The fifth issue of USAbroad invites to reflect on the “long cycles” of American history from a broad historical perspective. We are interested in analyses that detail the historical reasons and actors that drove change in political cycles across time; explorations of the social, cultural and economic features of, and transformations along, one or more phases of U.S. history; research that focus on presidential policy and shifts in political and scientific culture in the progressive and conservative spheres; critiques and counter-narratives to the “cycle” thesis in American political history.
Contributions may include but are not limited to:
- Theoretical perspectives on political orders, party-system and party realignments in the United States
- Social and economic, racial and gender perspectives on American political history
- Immigration, race and party representation in the United States
- The role and agendas of American Presidents in creating, restructuring or affirming political and social realignments
- Regional shifts in party coalitions and local case-studies
- Social and Political activism and party coalitions
- Ideology, political and scientific culture and party realignments
- International Relations, external shocks and economic and political change
- Transnational and comparative perspectives on “cycles” in political history
- Critiques and counternarratives to the “cycle” thesis
Applicants are asked to submit an abstract of approximately 500 words, along with a résumé including their main publications, by May 10, 2021. Please send your proposal by email to: firstname.lastname@example.org Applicants will be notified regarding the status of the submission by May 20, 2021. The selection of abstracts will be based on a range of criteria including: scientific originality (how does the proposed paper differs from existing literature in the field), use of primary sources (on what sources is the paper based) and adherence to the themes of the call for papers. Abstracts that do not clearly address these three criteria will not be considered for publication. Please note that a final version of the accepted essay must be submitted by August 23, 2021.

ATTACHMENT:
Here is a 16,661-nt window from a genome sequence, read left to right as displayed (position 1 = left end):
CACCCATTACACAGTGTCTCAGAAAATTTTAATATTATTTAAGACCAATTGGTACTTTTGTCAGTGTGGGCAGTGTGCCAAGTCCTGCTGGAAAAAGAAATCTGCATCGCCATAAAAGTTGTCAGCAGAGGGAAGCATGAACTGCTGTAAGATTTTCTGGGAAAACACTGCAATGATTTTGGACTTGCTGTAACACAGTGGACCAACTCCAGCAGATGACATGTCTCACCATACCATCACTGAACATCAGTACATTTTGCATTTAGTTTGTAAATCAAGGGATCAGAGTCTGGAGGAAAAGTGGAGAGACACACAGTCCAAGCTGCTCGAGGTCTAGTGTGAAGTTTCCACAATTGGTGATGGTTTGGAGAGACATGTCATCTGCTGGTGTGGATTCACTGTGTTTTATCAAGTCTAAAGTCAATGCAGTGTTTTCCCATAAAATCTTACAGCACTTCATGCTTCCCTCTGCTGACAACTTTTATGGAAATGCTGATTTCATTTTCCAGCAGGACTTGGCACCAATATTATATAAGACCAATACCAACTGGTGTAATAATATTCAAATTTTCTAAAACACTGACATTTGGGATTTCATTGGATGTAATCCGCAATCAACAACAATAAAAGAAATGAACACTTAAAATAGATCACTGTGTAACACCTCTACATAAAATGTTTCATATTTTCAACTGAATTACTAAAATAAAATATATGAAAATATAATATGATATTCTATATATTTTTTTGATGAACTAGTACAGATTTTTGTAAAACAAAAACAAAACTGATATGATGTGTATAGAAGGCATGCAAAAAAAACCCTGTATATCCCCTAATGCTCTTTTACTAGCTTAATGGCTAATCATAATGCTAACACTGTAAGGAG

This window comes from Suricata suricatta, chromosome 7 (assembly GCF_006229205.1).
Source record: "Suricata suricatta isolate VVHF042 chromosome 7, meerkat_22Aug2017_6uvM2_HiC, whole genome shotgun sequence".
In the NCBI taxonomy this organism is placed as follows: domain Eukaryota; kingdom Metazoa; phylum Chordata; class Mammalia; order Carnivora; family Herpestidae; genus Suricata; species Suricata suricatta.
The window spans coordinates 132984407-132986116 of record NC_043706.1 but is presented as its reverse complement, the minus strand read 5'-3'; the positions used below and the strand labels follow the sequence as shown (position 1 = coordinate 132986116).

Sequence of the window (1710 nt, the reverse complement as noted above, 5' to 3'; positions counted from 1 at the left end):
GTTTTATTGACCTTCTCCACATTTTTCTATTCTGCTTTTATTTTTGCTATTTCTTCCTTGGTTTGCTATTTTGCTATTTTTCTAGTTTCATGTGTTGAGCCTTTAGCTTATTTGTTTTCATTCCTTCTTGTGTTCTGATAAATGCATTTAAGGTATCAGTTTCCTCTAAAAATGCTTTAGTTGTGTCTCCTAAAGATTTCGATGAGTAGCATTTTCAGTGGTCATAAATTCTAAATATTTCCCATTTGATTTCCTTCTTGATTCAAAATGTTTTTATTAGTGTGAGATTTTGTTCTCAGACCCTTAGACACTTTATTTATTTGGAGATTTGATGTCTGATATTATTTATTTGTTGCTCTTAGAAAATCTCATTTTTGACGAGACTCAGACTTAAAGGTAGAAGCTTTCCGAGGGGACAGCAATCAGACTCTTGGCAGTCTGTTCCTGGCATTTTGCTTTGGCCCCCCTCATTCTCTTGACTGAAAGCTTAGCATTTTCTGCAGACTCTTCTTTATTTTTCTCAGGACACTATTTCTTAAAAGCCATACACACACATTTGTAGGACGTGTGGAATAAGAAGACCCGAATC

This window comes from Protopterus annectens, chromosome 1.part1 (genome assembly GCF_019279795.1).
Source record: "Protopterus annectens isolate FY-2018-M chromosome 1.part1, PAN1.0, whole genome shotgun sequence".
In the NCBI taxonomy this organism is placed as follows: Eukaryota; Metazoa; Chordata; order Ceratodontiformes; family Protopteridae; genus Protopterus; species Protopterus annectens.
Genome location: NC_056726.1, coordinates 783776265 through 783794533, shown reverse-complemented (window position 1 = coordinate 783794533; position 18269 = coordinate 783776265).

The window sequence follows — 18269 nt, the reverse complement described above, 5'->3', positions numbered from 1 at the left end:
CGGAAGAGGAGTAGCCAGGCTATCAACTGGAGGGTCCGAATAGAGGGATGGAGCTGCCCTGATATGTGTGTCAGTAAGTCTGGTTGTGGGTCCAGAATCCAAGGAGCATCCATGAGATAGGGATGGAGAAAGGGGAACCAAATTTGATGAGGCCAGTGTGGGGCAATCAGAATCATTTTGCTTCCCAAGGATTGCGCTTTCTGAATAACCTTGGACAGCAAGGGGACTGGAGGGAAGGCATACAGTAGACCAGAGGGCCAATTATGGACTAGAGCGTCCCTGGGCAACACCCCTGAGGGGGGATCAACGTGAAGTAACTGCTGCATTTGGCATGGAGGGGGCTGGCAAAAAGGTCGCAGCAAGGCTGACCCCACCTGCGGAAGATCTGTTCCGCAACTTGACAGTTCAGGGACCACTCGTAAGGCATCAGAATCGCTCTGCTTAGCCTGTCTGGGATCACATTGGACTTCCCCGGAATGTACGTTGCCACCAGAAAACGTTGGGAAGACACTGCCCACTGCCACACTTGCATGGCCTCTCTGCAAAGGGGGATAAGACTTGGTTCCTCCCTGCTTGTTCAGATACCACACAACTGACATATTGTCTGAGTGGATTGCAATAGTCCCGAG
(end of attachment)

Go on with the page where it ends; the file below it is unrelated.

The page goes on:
USAbroad – Journal of American History and Politics is the first Italian academic journal published annually by an Editorial Board of early-career scholars and entirely dedicated to the study of U.S. history and politics. Founded with the support of CISPEA (Inter-university Consortium for the Study of Euro-American History and Politics) and the U.S. Embassy in Rome, the journal sets out to offer the occasion to postgraduates and early career Italian and international scholars to publish innovative and ground-breaking academic research that investigates any aspects of U.S. history and politics: social, economic and intellectual developments, relations of gender, race and class, foreign policy, international relations, history of policies and institutions. The journal pays particular attention to recent historiographical trends, in particular global, transatlantic and Atlantic history, and to multidisciplinary approaches which successfully intermingle history with social and political sciences. USAbroad publishes in English language. A double-blind peer-reviewed journal, USAbroad’s aim is to select and publish exclusively independent and top-quality scientific production.
USAbroad originates from the experience of the website www.ceraunavoltalamerica.it, a project started by a group of alumni of the CISPEA Summer School. Since 2010, the website, moving from the idea that history should be committed in the public sphere, has published a wealth of material on the public life and the political history of the United States, such as analyses on U.S. politics from an historical perspective; original interviews to scholars and political activists; reviews of books, conferences and films; and regular newsletters on the content of the CISPEA Summer Schools.
By publishing world-leading research, USAbroad sets out to favor the professionalization and growth of a new generation of Italian scholars of American history and politics while at the same time opening opportunities to develop a fruitful platform for academic and scientific exchanges with early-career scholars of U.S. History based in Europe.